Goodwyn, Lawrence, 85: reporter and editor with the Texas Observer in the 1950s and 1960s, helped create a coalition that supported Ralph Yarborough and Don Yarborough in their campaigns, in 1976 wrote Democratic Promise: The Populist Movement in America which became a standard text in colleges, A&M graduate worked on his doctorate at UT; in North Carolina where he taught at Duke for 32 years, Sept. 29, 2013.

Gordon, Harry Bernard Sr., 92; Houston philanthropist who turned a family store into jewelry empire by pioneering the practice of offering credit to customers; in Houston, Jan. 22, 2002.

Gordon, William E., 92; electrical engineer who designed the world’s largest radio telescope, provost and vice president of Rice University 1980–1986; in Ithaca, N.Y., Feb. 16, 2009.

Gordone, Charles, 70; the first black playwright to win the Pulitzer Prize (in 1970); in College Station, Nov. 17, 1995.

Gorham, Dean, 84; helped establish Texas’ municipal retirement system and served as director for 32 years; in Austin, June 19, 1999.

Gottlieb, Dick, 73; popular Houston broadcaster, former city council member and mayoral candidate; in Houston, Aug. 29, 1997.

Graham, Don, 79; University of Texas professor considered the leading scholar on Texas literature and culture; author of a biography of World War II hero Audie Murphy and books on how Hollywood sees Texas, including the 2018 book Giant about the making of the 1956 film in Marfa; native of Lucas, raised in McKinney and Carrollton; graduate of the University of North Texas; PhD 1971 from UT; in Austin, June 22, 2019.

Graves, Howard, 64; Roaring Springs native and career military officer; was former superintendent of West Point; chancellor of Texas A&M University system 1999 to 2003; in Fort Worth, Sept. 13, 2003.

Graves, John, 92; Fort Worth native, prolific writer’s most famous work, Goodbye to a River was an account of his trip down the Brazos in 1957; at his home near Glen Rose, July 31, 2013.

Graves, L. C., 76; Dallas police officer who wrested Jack Ruby’s revolver from him at Oswald shooting; in Kaufman, Feb. 11, 1995.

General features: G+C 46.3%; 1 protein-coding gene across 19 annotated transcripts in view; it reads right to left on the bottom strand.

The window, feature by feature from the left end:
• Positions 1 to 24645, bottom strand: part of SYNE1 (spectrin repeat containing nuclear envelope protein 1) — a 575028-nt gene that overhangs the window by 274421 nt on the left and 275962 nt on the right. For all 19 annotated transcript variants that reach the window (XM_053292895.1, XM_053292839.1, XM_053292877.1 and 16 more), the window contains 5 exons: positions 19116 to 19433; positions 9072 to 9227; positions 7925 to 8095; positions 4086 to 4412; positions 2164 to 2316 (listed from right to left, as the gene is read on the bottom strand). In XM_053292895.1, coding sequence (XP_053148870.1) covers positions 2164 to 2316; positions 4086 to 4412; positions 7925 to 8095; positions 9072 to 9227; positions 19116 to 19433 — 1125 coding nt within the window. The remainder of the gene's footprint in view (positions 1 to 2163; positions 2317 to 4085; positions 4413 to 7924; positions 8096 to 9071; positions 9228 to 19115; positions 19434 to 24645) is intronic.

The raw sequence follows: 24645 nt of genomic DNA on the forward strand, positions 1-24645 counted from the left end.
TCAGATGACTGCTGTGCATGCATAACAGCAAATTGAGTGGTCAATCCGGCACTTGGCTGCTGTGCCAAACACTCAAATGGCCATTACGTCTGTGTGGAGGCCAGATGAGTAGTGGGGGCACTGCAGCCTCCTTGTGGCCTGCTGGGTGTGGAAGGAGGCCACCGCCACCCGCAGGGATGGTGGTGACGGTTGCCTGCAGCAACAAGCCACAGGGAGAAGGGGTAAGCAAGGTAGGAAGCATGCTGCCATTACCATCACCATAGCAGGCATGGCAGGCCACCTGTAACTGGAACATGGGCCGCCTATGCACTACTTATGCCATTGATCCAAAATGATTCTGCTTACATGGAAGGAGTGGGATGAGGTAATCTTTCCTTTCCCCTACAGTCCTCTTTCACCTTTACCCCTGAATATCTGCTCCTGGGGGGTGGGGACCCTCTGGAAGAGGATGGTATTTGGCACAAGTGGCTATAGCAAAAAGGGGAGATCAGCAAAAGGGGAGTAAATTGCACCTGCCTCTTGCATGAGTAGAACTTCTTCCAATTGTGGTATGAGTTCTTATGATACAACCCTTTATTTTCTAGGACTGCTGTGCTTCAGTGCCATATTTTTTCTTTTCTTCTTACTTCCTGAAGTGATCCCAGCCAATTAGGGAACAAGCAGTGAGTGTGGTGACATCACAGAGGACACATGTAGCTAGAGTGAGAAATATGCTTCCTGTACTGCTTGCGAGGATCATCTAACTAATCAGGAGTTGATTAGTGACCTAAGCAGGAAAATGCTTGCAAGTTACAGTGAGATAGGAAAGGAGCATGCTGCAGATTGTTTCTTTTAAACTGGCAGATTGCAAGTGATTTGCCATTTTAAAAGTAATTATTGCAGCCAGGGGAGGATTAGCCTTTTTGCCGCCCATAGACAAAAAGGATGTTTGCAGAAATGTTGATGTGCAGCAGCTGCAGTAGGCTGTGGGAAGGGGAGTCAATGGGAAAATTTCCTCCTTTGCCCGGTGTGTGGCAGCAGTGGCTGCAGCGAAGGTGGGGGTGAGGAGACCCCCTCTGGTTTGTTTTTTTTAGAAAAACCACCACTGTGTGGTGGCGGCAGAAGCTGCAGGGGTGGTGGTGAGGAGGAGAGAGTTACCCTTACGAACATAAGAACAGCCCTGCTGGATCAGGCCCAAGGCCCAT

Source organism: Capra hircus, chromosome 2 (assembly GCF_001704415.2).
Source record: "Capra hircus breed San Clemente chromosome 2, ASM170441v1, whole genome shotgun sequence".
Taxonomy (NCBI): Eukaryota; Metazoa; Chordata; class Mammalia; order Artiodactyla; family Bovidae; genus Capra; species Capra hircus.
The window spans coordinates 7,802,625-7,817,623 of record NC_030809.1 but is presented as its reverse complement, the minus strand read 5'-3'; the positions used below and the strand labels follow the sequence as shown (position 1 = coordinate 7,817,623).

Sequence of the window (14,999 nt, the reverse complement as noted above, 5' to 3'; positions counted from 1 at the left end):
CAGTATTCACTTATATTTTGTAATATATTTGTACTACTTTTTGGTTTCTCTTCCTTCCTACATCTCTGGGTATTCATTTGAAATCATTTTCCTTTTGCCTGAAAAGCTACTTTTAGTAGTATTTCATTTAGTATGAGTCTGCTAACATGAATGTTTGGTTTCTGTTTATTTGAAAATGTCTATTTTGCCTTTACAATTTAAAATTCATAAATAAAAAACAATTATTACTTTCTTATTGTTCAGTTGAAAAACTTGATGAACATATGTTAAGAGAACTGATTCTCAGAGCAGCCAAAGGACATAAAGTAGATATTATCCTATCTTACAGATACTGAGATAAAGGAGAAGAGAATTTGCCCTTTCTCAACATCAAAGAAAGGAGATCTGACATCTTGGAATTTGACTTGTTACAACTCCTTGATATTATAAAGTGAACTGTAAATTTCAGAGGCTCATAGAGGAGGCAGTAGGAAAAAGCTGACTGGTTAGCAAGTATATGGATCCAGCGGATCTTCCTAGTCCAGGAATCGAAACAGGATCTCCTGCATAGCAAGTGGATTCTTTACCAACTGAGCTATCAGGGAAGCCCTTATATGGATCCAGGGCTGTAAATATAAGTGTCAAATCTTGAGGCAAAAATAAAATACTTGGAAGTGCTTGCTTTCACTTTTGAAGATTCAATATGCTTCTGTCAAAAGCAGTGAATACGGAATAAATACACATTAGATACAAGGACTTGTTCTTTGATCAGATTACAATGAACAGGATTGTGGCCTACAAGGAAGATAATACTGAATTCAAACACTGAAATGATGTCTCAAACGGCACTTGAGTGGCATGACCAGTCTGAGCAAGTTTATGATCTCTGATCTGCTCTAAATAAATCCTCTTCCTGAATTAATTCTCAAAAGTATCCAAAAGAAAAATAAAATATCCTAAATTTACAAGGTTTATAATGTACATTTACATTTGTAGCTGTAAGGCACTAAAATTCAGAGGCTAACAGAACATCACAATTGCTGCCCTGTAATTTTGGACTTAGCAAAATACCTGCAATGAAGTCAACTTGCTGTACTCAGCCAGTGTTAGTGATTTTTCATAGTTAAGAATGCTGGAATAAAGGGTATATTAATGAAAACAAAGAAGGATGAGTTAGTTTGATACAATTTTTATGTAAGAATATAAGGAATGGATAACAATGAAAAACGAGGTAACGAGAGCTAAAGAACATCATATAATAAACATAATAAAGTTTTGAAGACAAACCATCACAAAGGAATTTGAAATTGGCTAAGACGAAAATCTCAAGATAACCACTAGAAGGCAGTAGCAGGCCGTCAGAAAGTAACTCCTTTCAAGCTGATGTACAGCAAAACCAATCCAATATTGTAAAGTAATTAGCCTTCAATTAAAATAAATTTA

Gray, Dobie, 71; soul singer born to family of sharecroppers in Simonton, known for 1973 hit “Drift Away”; in Nashville, Dec. 6, 2011.

Green, Cecil Howard, 102; international philanthropist; one of the founders in 1941 of what became Texas Instruments, which helped make Dallas, Houston and Austin technology centers; in La Jolla, Calif., April 12, 2003.

Green, Howard L., 84; former Tarrant County judge and legislator; baseball enthusiast who helped bring Texas Rangers to Arlington; grandfather of actor Ethan Hawke; in Fort Worth, Oct. 13, 2005.

writer A.C. Greene  
A. C. Greene.

Greene, A. C., 78; Abilene native was noted historian, author and newspaper columnist; director emeritus of the University of North Texas’ Center for Texas Studies; in Salado, April 5, 2002.

Greenhill, Joe, 96; longest-serving member of the Texas Supreme Court 1957–82, chief justice from 1972; in Austin, Feb. 11, 2011.

Griffin, Oscar Jr., 78; the Pecos Independent and Enterprise editor who won a Pulitzer in 1963 for exposing the Billie Sol Estes scandal, later worked at the Houston Chronicle; in Lubbock, Nov. 23, 2011.

Grimes, Johnnie-Marie, 91; chief advisor to former Southern Methodist University president Willis Tate 1955 to 1975; in Dallas, Jan. 29, 1997.

Gronouski, John A., 76; former postmaster general and ambassador to Poland; retired in 1989 as professor at the Lyndon B. Johnson School of Public Affairs at the University of Texas in Austin; in Green Bay, Wis., Jan. 7, 1996.

Grossman, Burton, 81; born in Corpus Christi, donated millions of dollars to arts, education, medical research in Texas and his adopted Mexico; in London, England, Nov. 12, 1999.

Grulke, Brent, 52; creative director and driving force of Austin’s South by Southwest festival, turning it into a world attraction; in Austin from a heart attack after oral surgery, Aug. 13, 2012.

Guerra, Henry, 82; called “Voice of San Antonio”; broadcaster known for knowledge of city’s history; first Hispanic announcer to use his own name when he joined WOAI in 1939; bridged cultures with “Good night y muy buenas noches” sign-off; in San Antonio, July 1, 2001.

Guerra, Joe A. Jr., 79; San Antonio businessman and activist with Republican Party and the League of United Latin American Citizens; in San Antonio, Oct. 31, 1996.

Eberardo Guerrero  

Eberardo Guerrero.


Guerrero, Eberardo “Larry”, 75; owner of landmark Mexican restaurant, Larry’s, in Richmond for more than 40 years; was a construction foreman in the building of NASA in Houston; in Richmond, March 27, 2003.

Guerrero, Lena, 50; Mission native was legislator from 1984 to 1991, first woman and first Hispanic appointed to Texas Railroad Commission in 1991, later resigned after it was revealed she lied about having graduated from UT-Austin; of cancer in Austin, April 23, 2008.

Gump, Richard A., 85; founded in 1945 along with political adviser Robert Strauss Texas’ largest law firm, Akin, Gump, Strauss, Hauer & Feld LLP; in Dallas, June 21, 2003.

Gunby, David, 58; engineer who was a student Aug. 1, 1966, when shot by Charles Whitman from the University of Texas tower; spent the rest of his life in kidney dialysis, death ruled a homicide from the incident; in Fort Worth, Nov. 12, 2001.

Gunn, Warren, 84; Fredericksburg rancher who was one of the organizers of the first rodeo performers association in 1936, named to the Cowboy Hall of Fame in 2000; in San Antonio, May 29, 2002.